Finance & Cost
Denny Park Apartments was developed by a nonprofit housing development organization. The financing came from a mix of eight private and public sources, including low-income housing tax credits, state housing trust funds, and private debt. A number of sources—including the City of Seattle Built Green Program and Seattle City Light’s Built Smart Program for energy efficiency—supported the project's green features. The project also received the first national grant award from Enterprise Community Partners as part of the Green Communities initiative. Just over $2 million was provided by the Seattle Office of Housing; this money came from the proceeds from the sale of City-owned properties, demonstrating Seattle’s commitment to affordable housing.
The original property owner, the Unity Church of Truth, sold the property for affordable housing instead of maximizing economic gain from another buyer. Eight units were financed by the Sound Families Initiative of the Bill and Melinda Gates Foundation. As a project sponsored by a nonprofit developer of affordable housing, Denny Park is entirely dependent on financial partnerships with organizations that share a commitment to social and environmental justice.
Cost data in U.S. dollars as of date of completion.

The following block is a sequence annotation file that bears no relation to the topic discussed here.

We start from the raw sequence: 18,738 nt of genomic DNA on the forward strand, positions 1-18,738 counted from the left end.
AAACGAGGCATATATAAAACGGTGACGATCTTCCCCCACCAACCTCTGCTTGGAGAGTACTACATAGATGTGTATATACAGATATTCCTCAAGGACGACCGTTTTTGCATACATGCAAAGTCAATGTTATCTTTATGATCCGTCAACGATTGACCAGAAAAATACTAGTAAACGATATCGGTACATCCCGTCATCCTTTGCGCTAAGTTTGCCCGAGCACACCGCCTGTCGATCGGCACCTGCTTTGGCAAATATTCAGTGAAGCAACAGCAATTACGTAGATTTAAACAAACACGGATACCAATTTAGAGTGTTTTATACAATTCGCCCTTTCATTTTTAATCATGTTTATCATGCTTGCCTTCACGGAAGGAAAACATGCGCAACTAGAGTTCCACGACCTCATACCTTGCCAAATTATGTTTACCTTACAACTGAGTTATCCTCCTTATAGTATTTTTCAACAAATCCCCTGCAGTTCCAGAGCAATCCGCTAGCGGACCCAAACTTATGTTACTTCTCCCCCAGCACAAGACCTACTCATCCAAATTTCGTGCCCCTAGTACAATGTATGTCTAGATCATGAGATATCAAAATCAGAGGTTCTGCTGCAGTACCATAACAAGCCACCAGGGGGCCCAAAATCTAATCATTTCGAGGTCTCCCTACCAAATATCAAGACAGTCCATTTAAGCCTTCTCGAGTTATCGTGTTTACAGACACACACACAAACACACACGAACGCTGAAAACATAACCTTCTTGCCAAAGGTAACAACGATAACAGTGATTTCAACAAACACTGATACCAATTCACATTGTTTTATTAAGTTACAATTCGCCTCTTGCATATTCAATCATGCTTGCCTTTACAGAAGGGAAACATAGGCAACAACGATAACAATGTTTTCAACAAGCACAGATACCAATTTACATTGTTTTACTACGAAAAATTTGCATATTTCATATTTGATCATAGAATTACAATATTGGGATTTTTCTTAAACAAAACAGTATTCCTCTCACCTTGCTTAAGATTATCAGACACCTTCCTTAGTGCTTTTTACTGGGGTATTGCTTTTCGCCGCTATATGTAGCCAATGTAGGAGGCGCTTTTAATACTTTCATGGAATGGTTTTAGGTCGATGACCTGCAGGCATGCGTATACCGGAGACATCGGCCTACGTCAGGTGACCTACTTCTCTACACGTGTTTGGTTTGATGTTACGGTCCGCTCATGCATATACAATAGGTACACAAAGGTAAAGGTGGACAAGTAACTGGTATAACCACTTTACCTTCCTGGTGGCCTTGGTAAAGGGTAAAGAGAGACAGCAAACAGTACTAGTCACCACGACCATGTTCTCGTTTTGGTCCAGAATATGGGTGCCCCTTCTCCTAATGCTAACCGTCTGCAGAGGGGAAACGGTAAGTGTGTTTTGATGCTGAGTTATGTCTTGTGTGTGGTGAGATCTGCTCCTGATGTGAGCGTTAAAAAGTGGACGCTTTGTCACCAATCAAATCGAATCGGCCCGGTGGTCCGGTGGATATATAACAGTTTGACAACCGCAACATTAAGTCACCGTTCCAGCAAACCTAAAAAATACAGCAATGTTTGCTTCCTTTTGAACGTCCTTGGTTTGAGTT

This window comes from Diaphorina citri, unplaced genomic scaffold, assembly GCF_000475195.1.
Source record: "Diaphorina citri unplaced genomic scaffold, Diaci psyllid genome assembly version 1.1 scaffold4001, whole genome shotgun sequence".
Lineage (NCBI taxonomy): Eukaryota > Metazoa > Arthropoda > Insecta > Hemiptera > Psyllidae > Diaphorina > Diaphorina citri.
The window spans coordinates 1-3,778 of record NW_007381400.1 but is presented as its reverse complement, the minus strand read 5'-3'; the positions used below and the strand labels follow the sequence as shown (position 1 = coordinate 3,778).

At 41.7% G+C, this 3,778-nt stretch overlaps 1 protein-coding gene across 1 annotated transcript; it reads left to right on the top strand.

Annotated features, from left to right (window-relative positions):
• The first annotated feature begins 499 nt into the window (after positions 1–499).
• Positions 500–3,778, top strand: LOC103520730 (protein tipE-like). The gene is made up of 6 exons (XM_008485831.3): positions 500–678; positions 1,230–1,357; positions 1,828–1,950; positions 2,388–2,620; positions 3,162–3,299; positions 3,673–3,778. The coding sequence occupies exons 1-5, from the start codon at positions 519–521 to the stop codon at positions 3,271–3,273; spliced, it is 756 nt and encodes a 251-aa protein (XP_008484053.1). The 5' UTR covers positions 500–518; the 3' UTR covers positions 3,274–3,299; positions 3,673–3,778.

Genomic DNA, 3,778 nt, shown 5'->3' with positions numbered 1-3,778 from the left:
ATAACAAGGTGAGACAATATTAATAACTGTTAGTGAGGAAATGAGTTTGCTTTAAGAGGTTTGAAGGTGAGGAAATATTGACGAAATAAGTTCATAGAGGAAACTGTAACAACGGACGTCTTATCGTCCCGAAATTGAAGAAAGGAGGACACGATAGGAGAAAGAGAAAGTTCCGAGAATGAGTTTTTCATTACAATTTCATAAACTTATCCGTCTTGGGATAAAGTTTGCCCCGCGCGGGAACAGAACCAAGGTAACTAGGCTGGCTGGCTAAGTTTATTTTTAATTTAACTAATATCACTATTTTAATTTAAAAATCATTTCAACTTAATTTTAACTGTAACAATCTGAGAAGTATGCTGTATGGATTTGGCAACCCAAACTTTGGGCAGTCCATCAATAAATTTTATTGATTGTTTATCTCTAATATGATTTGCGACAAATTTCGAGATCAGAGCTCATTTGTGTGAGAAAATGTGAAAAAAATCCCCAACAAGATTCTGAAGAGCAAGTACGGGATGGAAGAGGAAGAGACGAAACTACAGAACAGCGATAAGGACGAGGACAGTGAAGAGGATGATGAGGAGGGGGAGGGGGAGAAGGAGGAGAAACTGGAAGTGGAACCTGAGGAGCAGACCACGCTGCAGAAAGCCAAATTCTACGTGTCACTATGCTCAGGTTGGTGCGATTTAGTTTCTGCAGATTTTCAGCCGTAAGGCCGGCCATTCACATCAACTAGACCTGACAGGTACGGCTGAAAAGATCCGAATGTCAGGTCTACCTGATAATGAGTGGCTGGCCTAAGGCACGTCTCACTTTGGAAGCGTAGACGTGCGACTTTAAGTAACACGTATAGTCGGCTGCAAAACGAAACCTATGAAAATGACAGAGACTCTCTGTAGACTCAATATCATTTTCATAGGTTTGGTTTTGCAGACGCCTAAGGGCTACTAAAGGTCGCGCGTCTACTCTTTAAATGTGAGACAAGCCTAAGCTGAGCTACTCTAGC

- Total project cost (land excluded): $6,500,000
The owner made a commitment to green measures for energy cost savings, life-cycle cost savings of building systems, and the health of occupants in addition to their environmental benefits. The owner accommodated higher initial costs with the confidence that they would lead to long-term benefits.
An energy life-cycle cost analysis modeled three different heating systems. As a result, the developer selected the most efficient system even though it had a significantly higher first cost. Similarly, the developer selected metal roofing because it has a much longer useful life than more conventional roofing systems, making it more cost effective over time.
The health benefits of good indoor air quality are more difficult to quantify but were nevertheless considered valuable. Materials and ventilation systems were selected to maximize indoor air quality and to avoid conditions conducive to mold growth. In addition, the entire building is designated non-smoking.